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Whittaker, Frederick, 1838-1889 / A complete life of Gen. George A. Custer: Major-General of Volunteers; Brevet Major-General, U.S. Army; and Lieutenant-Colonel, Seventh U.S. Calvery
(1876)

Chapter II. After Gettysburg,   pp. [181]-192


Page 182


GENERAL GEORGE A. CUSTER.
not to be able to see one's own hand if placed within a foot of
the organs of vision. The whole command, both men and
animals, were worn out with fatigue and loss of sleep. Then
imagine that, just as the head of this tired, hungry and sleepy
column nears the crest of the mountain, a piece of cannon
belches forth fire and smoke and destructive missiles directly in
front. Imagine all this, and a little more, and the reader can
then form some idea of what occurred to General Kilpatrick's
command on Saturday night, July 4th, 1863, as it ascended
the mountain to the Monterey Gap, and so across to Waterloo
on the western slope. The column commenced to ascend at
about dark, and arrived at the Monterey House, at the top,
between nine and ten o'clock. I The enemy had planted a piece
of artillery near this spot, so as to command the road, and also
had sharp-shooters on the flanks. It was intended to make a
strong defence here, as one half-mile beyond, Lee's train was
crossing the mountain on the Gettysburg and Hagerstown pike.
The Fifth Michigan Cavalry was in advance, and although on
the lookout for just such an occurrence, it startled the whole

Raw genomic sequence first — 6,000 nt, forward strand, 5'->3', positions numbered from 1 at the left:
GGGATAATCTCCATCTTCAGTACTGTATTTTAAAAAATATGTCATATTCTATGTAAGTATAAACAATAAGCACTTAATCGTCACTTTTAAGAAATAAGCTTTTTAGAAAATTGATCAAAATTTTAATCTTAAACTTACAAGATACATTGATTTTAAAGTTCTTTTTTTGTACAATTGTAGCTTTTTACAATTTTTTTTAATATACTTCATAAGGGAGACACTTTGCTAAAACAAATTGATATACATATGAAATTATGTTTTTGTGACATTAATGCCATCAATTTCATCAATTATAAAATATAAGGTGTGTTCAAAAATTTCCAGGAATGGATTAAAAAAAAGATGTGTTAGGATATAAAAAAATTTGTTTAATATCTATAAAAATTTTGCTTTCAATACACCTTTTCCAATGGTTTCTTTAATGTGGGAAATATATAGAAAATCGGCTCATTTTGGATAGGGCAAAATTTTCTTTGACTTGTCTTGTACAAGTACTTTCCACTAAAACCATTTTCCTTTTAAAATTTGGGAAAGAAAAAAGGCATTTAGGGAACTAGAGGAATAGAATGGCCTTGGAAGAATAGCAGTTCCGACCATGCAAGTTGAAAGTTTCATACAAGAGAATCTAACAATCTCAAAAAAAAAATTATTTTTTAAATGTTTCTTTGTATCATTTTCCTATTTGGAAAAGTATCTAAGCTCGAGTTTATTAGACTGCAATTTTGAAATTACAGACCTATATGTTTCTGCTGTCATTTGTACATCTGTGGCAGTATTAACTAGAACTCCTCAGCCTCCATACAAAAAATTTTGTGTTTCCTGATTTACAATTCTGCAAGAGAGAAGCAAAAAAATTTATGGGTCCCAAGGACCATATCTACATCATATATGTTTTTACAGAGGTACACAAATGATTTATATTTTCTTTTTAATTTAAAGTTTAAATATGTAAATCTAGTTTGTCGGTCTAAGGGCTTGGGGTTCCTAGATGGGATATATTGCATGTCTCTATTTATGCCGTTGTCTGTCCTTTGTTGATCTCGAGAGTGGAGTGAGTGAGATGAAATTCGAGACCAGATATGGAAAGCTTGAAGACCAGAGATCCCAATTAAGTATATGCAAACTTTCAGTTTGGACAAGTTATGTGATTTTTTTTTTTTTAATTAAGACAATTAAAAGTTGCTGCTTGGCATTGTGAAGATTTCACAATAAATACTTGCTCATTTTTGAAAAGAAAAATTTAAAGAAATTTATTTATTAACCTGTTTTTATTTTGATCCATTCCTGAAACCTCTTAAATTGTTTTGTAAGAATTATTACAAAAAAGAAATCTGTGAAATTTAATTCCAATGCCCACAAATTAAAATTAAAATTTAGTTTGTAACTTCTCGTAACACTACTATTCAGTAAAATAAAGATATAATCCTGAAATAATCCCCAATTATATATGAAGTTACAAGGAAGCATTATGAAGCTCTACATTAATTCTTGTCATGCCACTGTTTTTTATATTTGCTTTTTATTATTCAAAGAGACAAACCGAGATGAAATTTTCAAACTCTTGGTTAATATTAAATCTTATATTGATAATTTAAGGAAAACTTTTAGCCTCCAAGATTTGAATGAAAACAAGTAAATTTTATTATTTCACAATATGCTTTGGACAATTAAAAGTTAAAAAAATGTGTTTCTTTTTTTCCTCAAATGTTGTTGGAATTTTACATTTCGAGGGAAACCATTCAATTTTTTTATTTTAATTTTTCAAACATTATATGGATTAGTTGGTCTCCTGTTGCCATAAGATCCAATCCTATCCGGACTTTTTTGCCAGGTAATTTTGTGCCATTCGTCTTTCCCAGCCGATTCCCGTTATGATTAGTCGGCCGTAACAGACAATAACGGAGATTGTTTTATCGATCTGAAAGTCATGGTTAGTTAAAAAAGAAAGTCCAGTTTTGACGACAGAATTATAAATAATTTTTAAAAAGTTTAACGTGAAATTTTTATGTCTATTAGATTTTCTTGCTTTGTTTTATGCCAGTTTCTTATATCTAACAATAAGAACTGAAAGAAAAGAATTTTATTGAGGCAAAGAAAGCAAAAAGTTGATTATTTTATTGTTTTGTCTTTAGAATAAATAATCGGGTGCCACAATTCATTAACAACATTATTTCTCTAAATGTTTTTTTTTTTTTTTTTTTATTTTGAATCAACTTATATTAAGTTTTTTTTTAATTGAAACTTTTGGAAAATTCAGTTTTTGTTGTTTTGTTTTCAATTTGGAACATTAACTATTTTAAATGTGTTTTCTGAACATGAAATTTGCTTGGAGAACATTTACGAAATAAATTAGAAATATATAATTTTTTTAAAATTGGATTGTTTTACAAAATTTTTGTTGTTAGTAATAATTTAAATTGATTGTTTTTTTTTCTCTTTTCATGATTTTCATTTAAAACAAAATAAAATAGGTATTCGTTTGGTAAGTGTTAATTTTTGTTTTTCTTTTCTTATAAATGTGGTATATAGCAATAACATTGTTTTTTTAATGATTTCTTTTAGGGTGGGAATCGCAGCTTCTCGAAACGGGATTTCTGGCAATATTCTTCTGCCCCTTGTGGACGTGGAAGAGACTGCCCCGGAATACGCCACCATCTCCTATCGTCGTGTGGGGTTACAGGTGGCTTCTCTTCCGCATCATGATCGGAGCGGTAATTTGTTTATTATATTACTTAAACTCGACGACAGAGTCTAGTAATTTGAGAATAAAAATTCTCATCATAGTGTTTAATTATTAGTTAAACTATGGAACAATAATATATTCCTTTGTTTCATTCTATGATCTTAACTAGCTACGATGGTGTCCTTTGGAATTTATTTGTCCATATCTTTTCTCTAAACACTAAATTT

column. A volley of musketry was fired by a concealed force
at the same time at the head of the column; the first squadron
of the Fifth broke, fell back upon the second and broke that,
but there was no such thing as running back a great way, o
that road. It was jammed with men and horses.
   The broken squadron immediately rallied, skirmishers were
posted on the most available points, the First Virginia, Major
Copeland, was ordered to the front, and upon arriving there
was ordered to charge. Charge they did, at a rapid gait, down
the mountain side into the inky darkness before them, accom-
panied by a detachment of the First Ohio, Captain Jones.
As anticipated, the train was struck, in rear of the centre, at
the crossing, just one half mile west of the Monterey House.
A volley was fired just as the train was reached. "Do you
surrender?"  "Yes," was the response, and on the First Vir-
ginia dashed to Ringgold, ordering the cowed and frightened
182


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